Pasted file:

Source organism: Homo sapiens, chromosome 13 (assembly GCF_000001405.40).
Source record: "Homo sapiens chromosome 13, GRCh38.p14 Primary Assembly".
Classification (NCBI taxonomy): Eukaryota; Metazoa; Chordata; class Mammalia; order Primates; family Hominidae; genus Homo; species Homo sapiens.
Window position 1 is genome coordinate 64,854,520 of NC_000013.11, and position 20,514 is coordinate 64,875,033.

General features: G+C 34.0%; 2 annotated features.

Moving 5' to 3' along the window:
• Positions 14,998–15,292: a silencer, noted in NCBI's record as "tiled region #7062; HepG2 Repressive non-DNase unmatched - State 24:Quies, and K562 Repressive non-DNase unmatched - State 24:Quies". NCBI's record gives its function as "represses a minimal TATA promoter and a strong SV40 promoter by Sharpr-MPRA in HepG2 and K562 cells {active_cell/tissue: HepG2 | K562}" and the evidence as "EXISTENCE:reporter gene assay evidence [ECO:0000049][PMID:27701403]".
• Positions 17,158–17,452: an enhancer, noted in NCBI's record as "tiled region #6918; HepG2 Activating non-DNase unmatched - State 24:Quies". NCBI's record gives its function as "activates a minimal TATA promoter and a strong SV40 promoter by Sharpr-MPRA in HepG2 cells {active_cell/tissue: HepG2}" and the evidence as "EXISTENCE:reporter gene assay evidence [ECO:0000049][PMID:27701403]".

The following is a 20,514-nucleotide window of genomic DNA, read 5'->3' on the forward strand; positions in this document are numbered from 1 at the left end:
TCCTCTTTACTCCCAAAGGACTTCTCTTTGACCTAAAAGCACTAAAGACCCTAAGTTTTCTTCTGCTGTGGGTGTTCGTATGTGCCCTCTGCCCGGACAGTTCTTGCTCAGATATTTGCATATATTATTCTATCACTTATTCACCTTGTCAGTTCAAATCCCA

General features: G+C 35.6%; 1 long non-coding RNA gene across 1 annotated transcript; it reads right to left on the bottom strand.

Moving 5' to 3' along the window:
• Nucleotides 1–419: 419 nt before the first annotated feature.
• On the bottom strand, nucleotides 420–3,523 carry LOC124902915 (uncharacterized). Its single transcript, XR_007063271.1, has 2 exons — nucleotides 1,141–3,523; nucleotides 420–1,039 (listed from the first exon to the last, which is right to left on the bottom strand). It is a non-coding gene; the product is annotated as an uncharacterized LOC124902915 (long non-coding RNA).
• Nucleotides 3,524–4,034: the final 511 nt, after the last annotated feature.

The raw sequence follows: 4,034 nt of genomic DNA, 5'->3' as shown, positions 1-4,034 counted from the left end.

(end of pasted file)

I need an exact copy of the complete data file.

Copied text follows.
Source organism: Homo sapiens, chromosome 13 (assembly GCF_000001405.40).
Source record: "Homo sapiens chromosome 13, GRCh38.p14 Primary Assembly".
Classification (NCBI taxonomy): Eukaryota; Metazoa; Chordata; class Mammalia; order Primates; family Hominidae; genus Homo; species Homo sapiens.
Window position 1 is genome coordinate 64,854,520 of NC_000013.11, and position 20,514 is coordinate 64,875,033.

General features: G+C 34.0%; 2 annotated features.

Moving 5' to 3' along the window:
• Positions 14,998–15,292: a silencer, noted in NCBI's record as "tiled region #7062; HepG2 Repressive non-DNase unmatched - State 24:Quies, and K562 Repressive non-DNase unmatched - State 24:Quies". NCBI's record gives its function as "represses a minimal TATA promoter and a strong SV40 promoter by Sharpr-MPRA in HepG2 and K562 cells {active_cell/tissue: HepG2 | K562}" and the evidence as "EXISTENCE:reporter gene assay evidence [ECO:0000049][PMID:27701403]".
• Positions 17,158–17,452: an enhancer, noted in NCBI's record as "tiled region #6918; HepG2 Activating non-DNase unmatched - State 24:Quies". NCBI's record gives its function as "activates a minimal TATA promoter and a strong SV40 promoter by Sharpr-MPRA in HepG2 cells {active_cell/tissue: HepG2}" and the evidence as "EXISTENCE:reporter gene assay evidence [ECO:0000049][PMID:27701403]".

The following is a 20,514-nucleotide window of genomic DNA, read 5'->3' on the forward strand; positions in this document are numbered from 1 at the left end:
TCCTCTTTACTCCCAAAGGACTTCTCTTTGACCTAAAAGCACTAAAGACCCTAAGTTTTCTTCTGCTGTGGGTGTTCGTATGTGCCCTCTGCCCGGACAGTTCTTGCTCAGATATTTGCATATATTATTCTATCACTTATTCACCTTGTCAGTTCAAATCCCA

General features: G+C 35.6%; 1 long non-coding RNA gene across 1 annotated transcript; it reads right to left on the bottom strand.

Moving 5' to 3' along the window:
• Nucleotides 1–419: 419 nt before the first annotated feature.
• On the bottom strand, nucleotides 420–3,523 carry LOC124902915 (uncharacterized). Its single transcript, XR_007063271.1, has 2 exons — nucleotides 1,141–3,523; nucleotides 420–1,039 (listed from the first exon to the last, which is right to left on the bottom strand). It is a non-coding gene; the product is annotated as an uncharacterized LOC124902915 (long non-coding RNA).
• Nucleotides 3,524–4,034: the final 511 nt, after the last annotated feature.

The raw sequence follows: 4,034 nt of genomic DNA, 5'->3' as shown, positions 1-4,034 counted from the left end.